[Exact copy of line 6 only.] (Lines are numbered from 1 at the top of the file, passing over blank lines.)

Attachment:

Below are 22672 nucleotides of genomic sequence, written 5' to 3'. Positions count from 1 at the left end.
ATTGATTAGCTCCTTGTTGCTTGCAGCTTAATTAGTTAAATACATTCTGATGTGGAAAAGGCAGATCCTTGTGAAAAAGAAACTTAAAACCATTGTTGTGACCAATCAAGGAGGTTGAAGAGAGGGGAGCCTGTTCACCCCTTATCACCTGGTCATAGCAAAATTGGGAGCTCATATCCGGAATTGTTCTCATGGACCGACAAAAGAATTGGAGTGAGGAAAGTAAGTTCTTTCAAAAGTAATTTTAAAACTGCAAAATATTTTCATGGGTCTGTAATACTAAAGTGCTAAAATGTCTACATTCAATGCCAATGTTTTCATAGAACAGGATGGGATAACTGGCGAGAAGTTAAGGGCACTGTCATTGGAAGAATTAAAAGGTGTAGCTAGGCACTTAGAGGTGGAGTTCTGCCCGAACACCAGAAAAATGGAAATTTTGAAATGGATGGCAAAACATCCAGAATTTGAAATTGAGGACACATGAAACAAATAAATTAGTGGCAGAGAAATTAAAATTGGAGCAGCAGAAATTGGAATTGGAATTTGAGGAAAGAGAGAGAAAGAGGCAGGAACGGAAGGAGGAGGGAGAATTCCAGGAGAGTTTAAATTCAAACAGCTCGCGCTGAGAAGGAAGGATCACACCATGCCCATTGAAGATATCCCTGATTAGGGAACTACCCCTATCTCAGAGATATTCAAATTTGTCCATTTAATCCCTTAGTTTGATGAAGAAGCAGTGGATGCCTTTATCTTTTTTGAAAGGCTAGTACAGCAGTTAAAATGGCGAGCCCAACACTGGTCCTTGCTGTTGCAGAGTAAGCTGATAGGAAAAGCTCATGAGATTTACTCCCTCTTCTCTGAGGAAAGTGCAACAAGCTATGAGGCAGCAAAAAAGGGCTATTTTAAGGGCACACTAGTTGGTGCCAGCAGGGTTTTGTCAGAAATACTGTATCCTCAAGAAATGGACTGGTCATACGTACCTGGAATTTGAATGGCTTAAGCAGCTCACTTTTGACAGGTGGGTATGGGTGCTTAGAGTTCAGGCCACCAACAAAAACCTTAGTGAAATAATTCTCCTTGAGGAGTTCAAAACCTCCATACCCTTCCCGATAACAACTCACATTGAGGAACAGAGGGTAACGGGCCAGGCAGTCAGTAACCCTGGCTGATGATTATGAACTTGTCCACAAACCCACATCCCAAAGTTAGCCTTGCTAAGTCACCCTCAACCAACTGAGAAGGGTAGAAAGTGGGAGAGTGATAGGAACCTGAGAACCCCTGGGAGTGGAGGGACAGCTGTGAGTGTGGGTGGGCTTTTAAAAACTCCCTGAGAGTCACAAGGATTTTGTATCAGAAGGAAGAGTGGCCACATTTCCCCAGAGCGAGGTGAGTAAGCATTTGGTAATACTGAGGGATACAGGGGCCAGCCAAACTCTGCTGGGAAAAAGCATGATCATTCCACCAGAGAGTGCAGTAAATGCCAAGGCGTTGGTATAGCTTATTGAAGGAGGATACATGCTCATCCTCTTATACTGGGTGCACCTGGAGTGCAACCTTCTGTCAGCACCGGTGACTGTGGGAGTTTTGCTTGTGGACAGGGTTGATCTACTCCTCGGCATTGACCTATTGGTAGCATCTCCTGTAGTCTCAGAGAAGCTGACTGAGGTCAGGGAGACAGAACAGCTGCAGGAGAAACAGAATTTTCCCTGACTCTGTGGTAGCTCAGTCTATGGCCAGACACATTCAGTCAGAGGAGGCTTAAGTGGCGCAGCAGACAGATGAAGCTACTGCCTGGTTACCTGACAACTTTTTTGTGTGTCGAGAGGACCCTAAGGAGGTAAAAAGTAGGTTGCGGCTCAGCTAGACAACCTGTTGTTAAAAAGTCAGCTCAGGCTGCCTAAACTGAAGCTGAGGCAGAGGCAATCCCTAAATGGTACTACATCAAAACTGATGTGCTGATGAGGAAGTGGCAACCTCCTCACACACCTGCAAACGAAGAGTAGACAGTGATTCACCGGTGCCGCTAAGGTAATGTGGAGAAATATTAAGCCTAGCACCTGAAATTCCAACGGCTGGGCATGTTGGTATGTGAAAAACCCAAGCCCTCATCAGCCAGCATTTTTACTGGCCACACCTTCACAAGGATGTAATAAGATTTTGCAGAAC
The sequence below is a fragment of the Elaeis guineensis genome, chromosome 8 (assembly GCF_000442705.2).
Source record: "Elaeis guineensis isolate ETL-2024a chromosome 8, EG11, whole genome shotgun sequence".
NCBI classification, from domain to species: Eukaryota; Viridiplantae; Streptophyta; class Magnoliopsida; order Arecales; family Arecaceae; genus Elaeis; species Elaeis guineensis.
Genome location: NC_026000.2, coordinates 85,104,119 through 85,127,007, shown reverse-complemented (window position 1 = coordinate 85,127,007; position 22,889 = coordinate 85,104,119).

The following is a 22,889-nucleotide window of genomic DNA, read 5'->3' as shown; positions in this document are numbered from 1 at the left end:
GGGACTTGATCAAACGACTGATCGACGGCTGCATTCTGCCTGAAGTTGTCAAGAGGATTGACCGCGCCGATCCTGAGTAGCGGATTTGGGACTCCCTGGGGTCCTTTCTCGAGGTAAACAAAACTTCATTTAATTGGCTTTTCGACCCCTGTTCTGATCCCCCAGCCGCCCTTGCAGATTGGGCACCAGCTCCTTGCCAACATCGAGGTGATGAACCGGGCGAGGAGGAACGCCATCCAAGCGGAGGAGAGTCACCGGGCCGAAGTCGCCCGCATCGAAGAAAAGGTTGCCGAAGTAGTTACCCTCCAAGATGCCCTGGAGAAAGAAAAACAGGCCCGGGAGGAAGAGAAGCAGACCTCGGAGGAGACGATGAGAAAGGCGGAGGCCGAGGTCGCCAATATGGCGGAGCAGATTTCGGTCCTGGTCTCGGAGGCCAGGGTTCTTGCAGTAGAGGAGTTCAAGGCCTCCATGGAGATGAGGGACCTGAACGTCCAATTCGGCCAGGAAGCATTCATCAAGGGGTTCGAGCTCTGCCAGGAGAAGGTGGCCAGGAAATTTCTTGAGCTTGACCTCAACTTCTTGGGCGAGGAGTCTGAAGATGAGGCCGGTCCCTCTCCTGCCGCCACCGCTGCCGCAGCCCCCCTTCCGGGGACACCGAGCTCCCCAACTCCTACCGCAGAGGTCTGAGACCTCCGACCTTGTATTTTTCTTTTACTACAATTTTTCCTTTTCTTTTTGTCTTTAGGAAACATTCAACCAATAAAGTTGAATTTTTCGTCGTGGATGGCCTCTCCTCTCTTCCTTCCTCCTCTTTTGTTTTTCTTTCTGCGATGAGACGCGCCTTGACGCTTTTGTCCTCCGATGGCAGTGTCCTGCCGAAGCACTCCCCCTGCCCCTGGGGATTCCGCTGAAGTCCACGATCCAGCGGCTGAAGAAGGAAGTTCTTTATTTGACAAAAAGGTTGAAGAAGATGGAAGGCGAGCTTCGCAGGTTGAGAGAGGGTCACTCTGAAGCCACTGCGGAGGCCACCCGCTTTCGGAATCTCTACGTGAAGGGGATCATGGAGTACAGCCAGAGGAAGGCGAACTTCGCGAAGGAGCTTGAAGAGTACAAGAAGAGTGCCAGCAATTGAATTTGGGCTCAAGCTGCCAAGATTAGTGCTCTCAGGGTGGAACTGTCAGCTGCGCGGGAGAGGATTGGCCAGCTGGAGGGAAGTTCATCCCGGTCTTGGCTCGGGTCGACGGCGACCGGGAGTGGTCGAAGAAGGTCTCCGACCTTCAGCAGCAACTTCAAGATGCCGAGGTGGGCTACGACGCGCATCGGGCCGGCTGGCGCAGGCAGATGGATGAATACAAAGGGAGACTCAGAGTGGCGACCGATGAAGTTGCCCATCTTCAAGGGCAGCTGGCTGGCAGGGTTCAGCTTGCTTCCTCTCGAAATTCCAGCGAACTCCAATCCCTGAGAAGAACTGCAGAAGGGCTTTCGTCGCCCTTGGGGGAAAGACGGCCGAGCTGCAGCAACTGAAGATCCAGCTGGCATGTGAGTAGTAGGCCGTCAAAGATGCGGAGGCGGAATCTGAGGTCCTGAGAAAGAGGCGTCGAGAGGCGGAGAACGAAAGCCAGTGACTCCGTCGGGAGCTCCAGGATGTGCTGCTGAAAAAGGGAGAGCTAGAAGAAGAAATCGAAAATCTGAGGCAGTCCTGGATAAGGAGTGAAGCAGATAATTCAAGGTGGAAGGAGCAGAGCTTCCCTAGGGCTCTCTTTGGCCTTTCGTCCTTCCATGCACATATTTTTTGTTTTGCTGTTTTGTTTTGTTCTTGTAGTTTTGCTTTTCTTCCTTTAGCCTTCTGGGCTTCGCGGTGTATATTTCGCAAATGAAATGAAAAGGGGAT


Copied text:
Genome location: NC_026000.2, coordinates 85,104,119 through 85,127,007, shown reverse-complemented (window position 1 = coordinate 85,127,007; position 22,889 = coordinate 85,104,119).